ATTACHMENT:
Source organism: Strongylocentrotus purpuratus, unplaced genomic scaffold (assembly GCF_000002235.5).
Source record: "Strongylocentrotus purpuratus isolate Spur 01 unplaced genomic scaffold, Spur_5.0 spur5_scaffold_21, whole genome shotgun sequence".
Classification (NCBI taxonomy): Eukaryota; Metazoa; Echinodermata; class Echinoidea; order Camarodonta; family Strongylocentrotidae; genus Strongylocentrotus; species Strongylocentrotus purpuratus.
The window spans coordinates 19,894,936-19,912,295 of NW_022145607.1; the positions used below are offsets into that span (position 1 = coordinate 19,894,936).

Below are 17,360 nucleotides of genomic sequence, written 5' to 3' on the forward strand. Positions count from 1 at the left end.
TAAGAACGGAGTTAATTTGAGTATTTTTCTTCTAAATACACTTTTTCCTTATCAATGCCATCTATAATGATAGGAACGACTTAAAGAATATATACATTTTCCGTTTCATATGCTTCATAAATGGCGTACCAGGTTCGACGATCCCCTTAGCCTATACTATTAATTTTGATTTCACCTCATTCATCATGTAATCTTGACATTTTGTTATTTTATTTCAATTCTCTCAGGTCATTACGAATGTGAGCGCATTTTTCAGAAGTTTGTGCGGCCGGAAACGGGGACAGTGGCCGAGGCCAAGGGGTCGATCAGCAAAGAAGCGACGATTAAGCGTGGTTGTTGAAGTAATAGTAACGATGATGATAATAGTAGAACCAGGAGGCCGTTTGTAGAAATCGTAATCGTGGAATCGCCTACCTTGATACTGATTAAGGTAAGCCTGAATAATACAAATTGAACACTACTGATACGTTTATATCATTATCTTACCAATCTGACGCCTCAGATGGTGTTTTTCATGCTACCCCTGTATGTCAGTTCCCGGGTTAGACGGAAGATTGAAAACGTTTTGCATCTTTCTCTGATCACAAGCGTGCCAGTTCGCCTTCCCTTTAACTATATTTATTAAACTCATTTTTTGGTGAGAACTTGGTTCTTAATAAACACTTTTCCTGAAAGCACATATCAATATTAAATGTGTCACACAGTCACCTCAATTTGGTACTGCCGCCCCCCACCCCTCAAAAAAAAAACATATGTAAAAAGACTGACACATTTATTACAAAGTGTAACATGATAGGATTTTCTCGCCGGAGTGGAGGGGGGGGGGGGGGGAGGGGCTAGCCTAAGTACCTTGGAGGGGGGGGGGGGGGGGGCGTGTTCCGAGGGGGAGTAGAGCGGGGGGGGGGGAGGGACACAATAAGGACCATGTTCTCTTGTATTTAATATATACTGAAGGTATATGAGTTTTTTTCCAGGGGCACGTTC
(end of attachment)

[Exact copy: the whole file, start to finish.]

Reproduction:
Source organism: Strongylocentrotus purpuratus, unplaced genomic scaffold (assembly GCF_000002235.5).
Source record: "Strongylocentrotus purpuratus isolate Spur 01 unplaced genomic scaffold, Spur_5.0 spur5_scaffold_21, whole genome shotgun sequence".
Classification (NCBI taxonomy): Eukaryota; Metazoa; Echinodermata; class Echinoidea; order Camarodonta; family Strongylocentrotidae; genus Strongylocentrotus; species Strongylocentrotus purpuratus.
The window spans coordinates 19,894,936-19,912,295 of NW_022145607.1; the positions used below are offsets into that span (position 1 = coordinate 19,894,936).

Below are 17,360 nucleotides of genomic sequence, written 5' to 3' on the forward strand. Positions count from 1 at the left end.
TAAGAACGGAGTTAATTTGAGTATTTTTCTTCTAAATACACTTTTTCCTTATCAATGCCATCTATAATGATAGGAACGACTTAAAGAATATATACATTTTCCGTTTCATATGCTTCATAAATGGCGTACCAGGTTCGACGATCCCCTTAGCCTATACTATTAATTTTGATTTCACCTCATTCATCATGTAATCTTGACATTTTGTTATTTTATTTCAATTCTCTCAGGTCATTACGAATGTGAGCGCATTTTTCAGAAGTTTGTGCGGCCGGAAACGGGGACAGTGGCCGAGGCCAAGGGGTCGATCAGCAAAGAAGCGACGATTAAGCGTGGTTGTTGAAGTAATAGTAACGATGATGATAATAGTAGAACCAGGAGGCCGTTTGTAGAAATCGTAATCGTGGAATCGCCTACCTTGATACTGATTAAGGTAAGCCTGAATAATACAAATTGAACACTACTGATACGTTTATATCATTATCTTACCAATCTGACGCCTCAGATGGTGTTTTTCATGCTACCCCTGTATGTCAGTTCCCGGGTTAGACGGAAGATTGAAAACGTTTTGCATCTTTCTCTGATCACAAGCGTGCCAGTTCGCCTTCCCTTTAACTATATTTATTAAACTCATTTTTTGGTGAGAACTTGGTTCTTAATAAACACTTTTCCTGAAAGCACATATCAATATTAAATGTGTCACACAGTCACCTCAATTTGGTACTGCCGCCCCCCACCCCTCAAAAAAAAAACATATGTAAAAAGACTGACACATTTATTACAAAGTGTAACATGATAGGATTTTCTCGCCGGAGTGGAGGGGGGGGGGGGGGGAGGGGCTAGCCTAAGTACCTTGGAGGGGGGGGGGGGGGGGGCGTGTTCCGAGGGGGAGTAGAGCGGGGGGGGGGGAGGGACACAATAAGGACCATGTTCTCTTGTATTTAATATATACTGAAGGTATATGAGTTTTTTTCCAGGGGCACGTTC